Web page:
The Civil Air Patrol is employing cutting-edge technology in the massive ground and air search to find Steve Fossett in a 600-sq. mi. mountains region of Nevada -- ARCHER, which stands for Airborne Real-time Cueing Hyperspectral Enhanced Reconnaissance system.
ARCHER, which CAP describes as the U.S.'s first large-scale, fully operational system of its type, is installed on a CAP Gippsland GA8-Airvan operated by the CAP's Utah wing. The airplane is one of about 14 fixed-wing and helicopter aircraft from the Civil Air Patrol's Nevada, Utah and California Wings, the Nevada National Guard and the California Highway Patrol involved in the effort.
According to CAP, a set of parameters describing the intended target, including its color and shape, is programmed into the ARCHER system. Through an onboard aircraft computer, the system takes a spectral image of its target, relying on flight reflected from the object. The information is relayed by e-mail and satellite phone to ground units via CAP's satellite-transmitted digital-imaging system. A sophisticated algorithm allows ARCHER to differentiate a target from background clutter and identify it using as little as 10% of the target's characteristics.
Fossett was last seen the morning of Sept. 3. He departed solo about 9:00 am in good weather conditions from a private air strip at the Flying M Ranch near Yerington, Nev. His tandem two-seat taildragger, a Bellanca C8KCAB-180 (N420), had 4-5 hours of fuel onboard.
Friends say Fossett had set out to survey spots for practice runs of his S&S LM-1500 turbojet powered racer--with which he planned to break the land speed record at Bonneville Salt Flats in late September. He was reported missing when he failed to return that afternoon as planned.
Rescuers are faced many challenges, including terrain pocked with deep ravines, and strong winds that at times have halted rescue work in the 600-sq.-mi. search area south of the Flying M Ranch from the Yerington, Nev to Bishop, Calif and along the eastern ridge of the Sierra Nevada Mountains. Fossett did not file a flight plan, nor was he required to do so in visual meteorological conditions.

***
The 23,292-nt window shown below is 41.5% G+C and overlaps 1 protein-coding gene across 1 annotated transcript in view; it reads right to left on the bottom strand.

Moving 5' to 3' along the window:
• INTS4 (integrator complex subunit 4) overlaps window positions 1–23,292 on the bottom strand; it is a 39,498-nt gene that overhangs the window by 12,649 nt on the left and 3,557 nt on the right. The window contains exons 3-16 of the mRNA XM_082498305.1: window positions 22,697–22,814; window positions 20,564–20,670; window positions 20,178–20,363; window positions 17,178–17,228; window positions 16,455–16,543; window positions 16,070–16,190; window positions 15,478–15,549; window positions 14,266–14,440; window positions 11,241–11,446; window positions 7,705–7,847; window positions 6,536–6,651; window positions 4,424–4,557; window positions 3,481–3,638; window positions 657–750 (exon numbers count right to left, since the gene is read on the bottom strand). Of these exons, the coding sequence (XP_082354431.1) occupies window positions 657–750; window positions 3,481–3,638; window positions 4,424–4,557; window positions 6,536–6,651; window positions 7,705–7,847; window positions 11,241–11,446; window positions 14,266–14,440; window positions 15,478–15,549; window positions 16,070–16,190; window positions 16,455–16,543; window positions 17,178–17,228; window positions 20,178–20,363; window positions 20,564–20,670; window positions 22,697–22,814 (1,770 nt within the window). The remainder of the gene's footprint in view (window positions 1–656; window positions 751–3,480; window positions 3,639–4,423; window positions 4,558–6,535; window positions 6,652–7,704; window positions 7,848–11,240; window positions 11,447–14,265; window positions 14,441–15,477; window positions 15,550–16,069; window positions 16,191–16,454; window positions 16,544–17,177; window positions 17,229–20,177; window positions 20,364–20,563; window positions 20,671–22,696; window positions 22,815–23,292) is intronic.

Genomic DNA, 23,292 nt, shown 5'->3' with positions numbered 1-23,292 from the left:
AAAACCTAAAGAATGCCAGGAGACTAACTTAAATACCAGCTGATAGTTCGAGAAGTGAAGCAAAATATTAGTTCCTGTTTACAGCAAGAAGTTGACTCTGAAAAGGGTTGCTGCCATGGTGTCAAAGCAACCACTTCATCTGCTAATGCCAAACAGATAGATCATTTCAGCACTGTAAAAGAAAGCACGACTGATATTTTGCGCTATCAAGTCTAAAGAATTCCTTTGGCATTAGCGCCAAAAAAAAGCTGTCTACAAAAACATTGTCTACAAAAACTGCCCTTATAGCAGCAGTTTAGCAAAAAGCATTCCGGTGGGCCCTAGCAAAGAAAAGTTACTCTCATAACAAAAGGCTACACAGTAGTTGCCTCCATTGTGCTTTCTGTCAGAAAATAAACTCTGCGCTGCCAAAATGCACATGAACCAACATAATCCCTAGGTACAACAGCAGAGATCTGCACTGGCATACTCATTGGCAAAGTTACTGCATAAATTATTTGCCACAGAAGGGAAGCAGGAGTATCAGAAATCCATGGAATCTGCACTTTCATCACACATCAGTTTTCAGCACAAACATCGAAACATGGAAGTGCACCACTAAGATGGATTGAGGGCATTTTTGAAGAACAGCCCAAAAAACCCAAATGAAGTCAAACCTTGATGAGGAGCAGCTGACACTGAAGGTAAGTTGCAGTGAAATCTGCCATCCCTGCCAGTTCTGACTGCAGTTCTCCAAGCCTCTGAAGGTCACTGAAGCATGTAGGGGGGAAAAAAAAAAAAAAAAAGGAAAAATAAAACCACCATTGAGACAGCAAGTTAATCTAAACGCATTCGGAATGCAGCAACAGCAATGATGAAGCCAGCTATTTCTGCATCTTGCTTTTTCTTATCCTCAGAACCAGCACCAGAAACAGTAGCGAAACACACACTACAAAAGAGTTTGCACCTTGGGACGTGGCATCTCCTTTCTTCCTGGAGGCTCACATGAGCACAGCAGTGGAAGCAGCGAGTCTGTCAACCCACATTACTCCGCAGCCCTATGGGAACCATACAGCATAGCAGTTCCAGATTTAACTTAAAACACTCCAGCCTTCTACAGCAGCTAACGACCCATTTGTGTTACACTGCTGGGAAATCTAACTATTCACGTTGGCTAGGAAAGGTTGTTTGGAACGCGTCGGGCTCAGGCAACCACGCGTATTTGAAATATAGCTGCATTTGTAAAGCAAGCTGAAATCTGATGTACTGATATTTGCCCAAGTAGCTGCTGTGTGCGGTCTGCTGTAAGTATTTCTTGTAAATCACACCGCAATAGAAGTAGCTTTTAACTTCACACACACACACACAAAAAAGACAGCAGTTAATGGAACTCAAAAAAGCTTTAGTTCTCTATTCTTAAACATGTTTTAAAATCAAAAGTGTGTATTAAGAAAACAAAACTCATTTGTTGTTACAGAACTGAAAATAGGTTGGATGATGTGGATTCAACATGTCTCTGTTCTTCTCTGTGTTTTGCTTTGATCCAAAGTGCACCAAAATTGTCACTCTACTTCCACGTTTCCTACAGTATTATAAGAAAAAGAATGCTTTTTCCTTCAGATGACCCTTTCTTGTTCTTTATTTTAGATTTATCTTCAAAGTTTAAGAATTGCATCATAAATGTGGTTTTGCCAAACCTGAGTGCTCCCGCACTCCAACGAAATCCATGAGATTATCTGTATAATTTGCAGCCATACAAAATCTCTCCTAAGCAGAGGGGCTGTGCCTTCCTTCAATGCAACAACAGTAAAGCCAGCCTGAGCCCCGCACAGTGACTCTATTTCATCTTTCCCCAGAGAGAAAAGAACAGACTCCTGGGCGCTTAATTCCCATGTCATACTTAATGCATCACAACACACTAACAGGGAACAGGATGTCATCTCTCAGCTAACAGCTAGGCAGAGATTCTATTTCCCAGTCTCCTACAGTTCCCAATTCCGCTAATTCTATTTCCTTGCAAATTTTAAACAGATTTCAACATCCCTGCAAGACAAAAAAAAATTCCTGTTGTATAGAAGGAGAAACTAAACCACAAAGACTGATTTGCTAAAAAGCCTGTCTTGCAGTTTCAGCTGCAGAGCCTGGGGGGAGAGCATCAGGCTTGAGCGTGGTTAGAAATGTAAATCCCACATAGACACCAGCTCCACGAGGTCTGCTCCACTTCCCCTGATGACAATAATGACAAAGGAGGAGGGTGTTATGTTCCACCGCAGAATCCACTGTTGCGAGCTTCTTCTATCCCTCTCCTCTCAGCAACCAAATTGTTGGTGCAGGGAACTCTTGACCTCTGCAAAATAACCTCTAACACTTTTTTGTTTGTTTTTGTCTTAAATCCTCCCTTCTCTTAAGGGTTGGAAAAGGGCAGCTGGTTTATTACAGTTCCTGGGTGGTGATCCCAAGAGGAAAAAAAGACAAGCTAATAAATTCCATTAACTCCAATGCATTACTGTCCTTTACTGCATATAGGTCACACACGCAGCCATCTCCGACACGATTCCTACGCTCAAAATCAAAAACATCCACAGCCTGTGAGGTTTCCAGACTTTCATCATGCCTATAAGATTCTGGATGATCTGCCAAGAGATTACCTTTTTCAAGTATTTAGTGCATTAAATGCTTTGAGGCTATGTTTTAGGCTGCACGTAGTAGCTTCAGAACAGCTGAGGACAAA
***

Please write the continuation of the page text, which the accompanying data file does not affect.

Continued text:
The search for Fossett entered its fourth day with no sign of the 63-year-old aviator, balloonist and yachtsman, who enjoyed nothing more than shattering world records.
According to the FAA, there is no FAA radar coverage in the area, so it is not known if Fossett might have turned on the aircraft transponder and been squawking the emergency frequency or common VFR frequency. Nor is it known if Fossett had attempted radio communication with an ATC facility to indicate he was in trouble. As of Sept. 5, rescuers had not picked up an aircraft ELT (emergency locater beacon), which starts emitting a signal following strong impact.
Richard Branson, who through his Virgin Atlantic airline has supported a number of Fossett's efforts, thought his friend Fossett to be "a tough old boot," someone who had the physical and mental conditioning to survive under harsh conditions.
Fossett was born in Jackson, Tenn., and grew up in California. He earned an economics degree from Stanford University in 1966. He later earned an MBA at Washington University at St. Louis and became a commodities broker. With income gained from the Lakota Trading securities company he launched in 1980, Fossett was able to fund his record-breaking pursuits.
And he shattered many. On Mar. 4, 2005, he completed the first solo, nonstop airplane flight around the world in the GlobalFlyer. In Feb. 8, 2006, in the same aircraft, which was built by Rutan's Scaled Composites and Virgin Atlantic, Fossett broke the record set in 1986 by Dick Rutan and Jeana Yeager for flying around the world without refueling.
The 2005 Collier Trophy was awarded to Fossett and other members of the SpaceShipOne rocket glider team for creating and demonstrating the first privately financed manned spacecraft. In 2003, he earned Aviation Week & Space Technology's Laureate award in Operations category for completing the first solo around the world balloon flight on July 2, 2002.
Non-aviation record breakers included Fossett and a 12-person crew breaking the Round the World Sailing Record on Apr. 5, 2004, in his 125-ft. maxi-catamaran, Cheyenne.
In July, Fossett was inducted in the National Aviation Hall of Fame at Dayton, Ohio.
Fossett and his wife of almost 40 years, Peggy Viehland, have no children.